DomainFactory, one of the largest web hosting companies in Germany, has suffered a data breach.
The breach dates back to January 29, 2018, and the attacker had access to the following data: customer name, company name, customer number, address, email address, telephone number, DomainFactory phone password, date of birth, bank name and account number, and Schufa score (German credit score).
About the DomainFactory data breach
The first indication that a breach happened was a post by the attacker on the DomainFactory support forum on July 3 (last Tuesday).
The forum has since been temporarily shut down but, according to Heise Online (in German), the attacker published data of a number of customers as proof.
The attacker also said he hacked the hosting provider to obtain the data of a person who apparently owes him a large amount of money. But after he realized that DomainFactory was not disclosing the breach to its customers, he took the task upon himself.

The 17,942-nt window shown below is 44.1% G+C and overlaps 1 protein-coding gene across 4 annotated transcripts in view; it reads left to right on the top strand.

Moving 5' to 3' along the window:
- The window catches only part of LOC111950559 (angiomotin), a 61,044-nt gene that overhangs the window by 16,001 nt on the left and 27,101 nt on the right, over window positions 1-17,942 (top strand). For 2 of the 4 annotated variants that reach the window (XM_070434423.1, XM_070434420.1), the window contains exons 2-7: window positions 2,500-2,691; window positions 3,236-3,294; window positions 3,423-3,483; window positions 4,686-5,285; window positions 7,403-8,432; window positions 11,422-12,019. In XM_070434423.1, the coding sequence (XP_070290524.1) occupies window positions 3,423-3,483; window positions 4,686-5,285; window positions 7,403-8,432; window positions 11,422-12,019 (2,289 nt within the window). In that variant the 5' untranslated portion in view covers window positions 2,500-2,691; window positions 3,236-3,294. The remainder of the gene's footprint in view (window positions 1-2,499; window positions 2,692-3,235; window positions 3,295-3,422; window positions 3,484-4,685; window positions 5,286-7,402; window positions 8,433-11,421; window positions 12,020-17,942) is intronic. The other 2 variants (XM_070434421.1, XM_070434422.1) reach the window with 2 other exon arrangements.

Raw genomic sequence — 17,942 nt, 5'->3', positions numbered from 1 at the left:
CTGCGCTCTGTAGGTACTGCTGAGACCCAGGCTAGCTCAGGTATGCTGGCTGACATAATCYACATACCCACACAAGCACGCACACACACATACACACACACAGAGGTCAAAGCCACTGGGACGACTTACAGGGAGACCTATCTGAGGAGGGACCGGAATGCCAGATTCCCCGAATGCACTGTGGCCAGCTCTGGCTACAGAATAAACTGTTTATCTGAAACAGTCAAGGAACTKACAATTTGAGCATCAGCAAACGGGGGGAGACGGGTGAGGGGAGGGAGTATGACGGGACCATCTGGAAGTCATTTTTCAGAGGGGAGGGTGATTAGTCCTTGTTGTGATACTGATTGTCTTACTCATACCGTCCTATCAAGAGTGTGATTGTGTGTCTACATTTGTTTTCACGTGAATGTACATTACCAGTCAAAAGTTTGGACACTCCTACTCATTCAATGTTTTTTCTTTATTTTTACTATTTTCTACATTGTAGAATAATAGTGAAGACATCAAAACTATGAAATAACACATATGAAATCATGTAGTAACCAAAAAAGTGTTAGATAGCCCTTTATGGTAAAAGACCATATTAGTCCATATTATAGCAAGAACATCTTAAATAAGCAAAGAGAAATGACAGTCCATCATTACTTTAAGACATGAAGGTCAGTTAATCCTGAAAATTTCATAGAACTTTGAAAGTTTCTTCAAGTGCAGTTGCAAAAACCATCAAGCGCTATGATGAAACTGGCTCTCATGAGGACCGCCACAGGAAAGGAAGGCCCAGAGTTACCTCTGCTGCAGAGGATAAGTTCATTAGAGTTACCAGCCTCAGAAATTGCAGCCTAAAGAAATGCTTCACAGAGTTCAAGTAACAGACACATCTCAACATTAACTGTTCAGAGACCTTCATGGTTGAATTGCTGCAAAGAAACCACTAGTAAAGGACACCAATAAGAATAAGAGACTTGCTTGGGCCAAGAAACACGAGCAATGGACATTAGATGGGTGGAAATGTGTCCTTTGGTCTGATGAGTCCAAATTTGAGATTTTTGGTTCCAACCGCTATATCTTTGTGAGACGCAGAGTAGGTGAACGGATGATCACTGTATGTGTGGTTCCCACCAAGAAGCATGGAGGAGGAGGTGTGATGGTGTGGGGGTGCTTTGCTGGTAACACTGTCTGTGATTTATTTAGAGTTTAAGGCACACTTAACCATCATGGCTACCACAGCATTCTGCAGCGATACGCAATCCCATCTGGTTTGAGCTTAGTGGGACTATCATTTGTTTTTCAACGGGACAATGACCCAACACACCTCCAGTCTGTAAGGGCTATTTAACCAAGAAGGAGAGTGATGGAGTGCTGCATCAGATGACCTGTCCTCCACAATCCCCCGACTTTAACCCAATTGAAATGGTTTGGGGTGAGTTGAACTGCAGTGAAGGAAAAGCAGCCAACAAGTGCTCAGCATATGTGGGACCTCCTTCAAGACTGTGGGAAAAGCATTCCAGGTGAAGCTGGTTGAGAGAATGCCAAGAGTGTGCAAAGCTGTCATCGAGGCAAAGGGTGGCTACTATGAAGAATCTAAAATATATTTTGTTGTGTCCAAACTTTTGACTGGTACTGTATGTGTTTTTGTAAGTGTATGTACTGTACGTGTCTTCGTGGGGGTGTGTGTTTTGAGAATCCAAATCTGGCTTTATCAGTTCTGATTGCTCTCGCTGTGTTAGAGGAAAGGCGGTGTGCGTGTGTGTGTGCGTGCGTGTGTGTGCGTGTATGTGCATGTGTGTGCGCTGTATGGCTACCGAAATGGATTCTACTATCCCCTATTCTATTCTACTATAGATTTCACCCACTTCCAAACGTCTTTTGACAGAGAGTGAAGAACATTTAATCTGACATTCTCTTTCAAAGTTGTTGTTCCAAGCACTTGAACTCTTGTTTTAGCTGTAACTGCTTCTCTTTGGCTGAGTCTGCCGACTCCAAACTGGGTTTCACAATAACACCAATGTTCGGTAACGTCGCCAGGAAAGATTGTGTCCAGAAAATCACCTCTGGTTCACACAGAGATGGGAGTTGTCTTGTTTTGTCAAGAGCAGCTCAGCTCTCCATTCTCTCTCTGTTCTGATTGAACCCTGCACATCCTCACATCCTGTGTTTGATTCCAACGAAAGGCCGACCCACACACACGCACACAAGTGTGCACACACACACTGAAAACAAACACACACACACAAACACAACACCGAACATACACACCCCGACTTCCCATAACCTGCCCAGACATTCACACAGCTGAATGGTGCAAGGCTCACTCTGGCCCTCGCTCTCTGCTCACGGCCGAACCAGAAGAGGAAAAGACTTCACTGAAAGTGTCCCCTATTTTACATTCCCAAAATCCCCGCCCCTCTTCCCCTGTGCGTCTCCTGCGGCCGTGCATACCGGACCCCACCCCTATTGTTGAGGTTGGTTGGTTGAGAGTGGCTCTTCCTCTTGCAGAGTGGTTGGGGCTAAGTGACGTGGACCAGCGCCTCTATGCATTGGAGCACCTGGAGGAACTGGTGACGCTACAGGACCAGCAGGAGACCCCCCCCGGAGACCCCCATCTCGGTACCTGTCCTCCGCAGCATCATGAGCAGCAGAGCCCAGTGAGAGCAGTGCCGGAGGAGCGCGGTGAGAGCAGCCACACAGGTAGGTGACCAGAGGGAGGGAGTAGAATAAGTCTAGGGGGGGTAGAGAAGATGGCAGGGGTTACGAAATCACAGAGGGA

DomainFactory finally confirmed (in German) the breach on Friday and said they have started an investigation, called in external experts to help with it, notified the relevant data protection authority and are working on securing their systems to prevent similar breach in the future.
The company said that the attacker accessed the data after “a data feed after a system change inadvertently made certain customer information accessible to outside parties.”
What should customers do?
They are advising customers to change all of their passwords – customer, telephone, email, FTP/LiveDisk, SSH, MySQL passwords – and to monitor their bank statements. The compromised data can be used for identity theft and to create direct debits for customers’ bank account, they warned.
It can also be used for targeted social engineering attacks against the customers.
According to Heise, though, the hacker does not give the impression that he wants to sell the captured data or put it online. He apparently just published some to prove that he had really broken into the company’s systems.
He also claims that he accessed the company’s internal network after taking over control of a shared server that’s hosting the website of the DomainFactory customer who owes him money.